How Small are Atoms?
This experiment can be performed with only a pair of scissors and a strip of paper. Cut a sheet of colored paper into 11-inch long strips, providing one strip for each student doing the project. Give each student a pair of scissors. Instruct students to cut the paper strip in half, then cut those halves into halves. Have them keep cutting the strip pieces into halves as many times as possible. (Make sure they always cut in the same direction; when the strips become much wider than they are long, they can trim off the excess, but those cuts don't count as cutting it in half.) By the eighth cut, the paper pieces would be about 1 millimeter wide each; by the tenth, the pieces would be about 0.23 millimeters wide. Students won't be able to cut the paper smaller than this. Tell them that to make the pieces as small as an atom, they would need to cut each one in half 31 times.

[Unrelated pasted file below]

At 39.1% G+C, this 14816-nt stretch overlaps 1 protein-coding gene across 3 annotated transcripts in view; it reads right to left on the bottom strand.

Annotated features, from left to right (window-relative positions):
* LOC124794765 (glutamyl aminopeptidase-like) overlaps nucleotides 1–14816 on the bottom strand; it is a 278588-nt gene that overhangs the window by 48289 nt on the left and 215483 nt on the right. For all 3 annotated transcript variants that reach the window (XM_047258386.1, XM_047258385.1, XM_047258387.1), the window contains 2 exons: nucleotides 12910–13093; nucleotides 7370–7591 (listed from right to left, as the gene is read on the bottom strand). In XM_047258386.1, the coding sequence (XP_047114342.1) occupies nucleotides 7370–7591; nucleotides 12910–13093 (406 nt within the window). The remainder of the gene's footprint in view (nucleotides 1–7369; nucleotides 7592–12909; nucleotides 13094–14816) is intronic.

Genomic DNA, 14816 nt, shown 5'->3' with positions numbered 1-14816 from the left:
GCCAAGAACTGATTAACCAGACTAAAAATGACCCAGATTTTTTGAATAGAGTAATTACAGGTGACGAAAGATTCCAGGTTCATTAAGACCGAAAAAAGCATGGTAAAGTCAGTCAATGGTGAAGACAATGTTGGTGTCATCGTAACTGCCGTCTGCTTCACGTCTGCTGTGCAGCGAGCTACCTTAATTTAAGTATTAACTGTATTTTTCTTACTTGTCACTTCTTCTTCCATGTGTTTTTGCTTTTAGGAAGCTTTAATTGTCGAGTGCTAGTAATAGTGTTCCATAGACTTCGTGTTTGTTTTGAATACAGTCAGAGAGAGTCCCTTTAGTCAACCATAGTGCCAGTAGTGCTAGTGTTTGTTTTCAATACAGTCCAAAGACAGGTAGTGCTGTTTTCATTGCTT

By building models of molecules with soft candy, kids can get a visual idea of what these invisible components look like. Gather a box of toothpicks, a bag of gumdrops and a bowl. Separate the gumdrops based on color, then assign an atom to each color of gumdrop. Yellow candies may signify hydrogen, for instance, while red candies depict oxygen. Make a few simple molecules, such as carbon dioxide, or CO2. This molecule uses one carbon atom and two oxygen atoms. Stick the correct color of gumdrops on the ends of toothpicks to assemble the molecule. This can be done with any molecule you want, and afterward, the molecules can be eaten.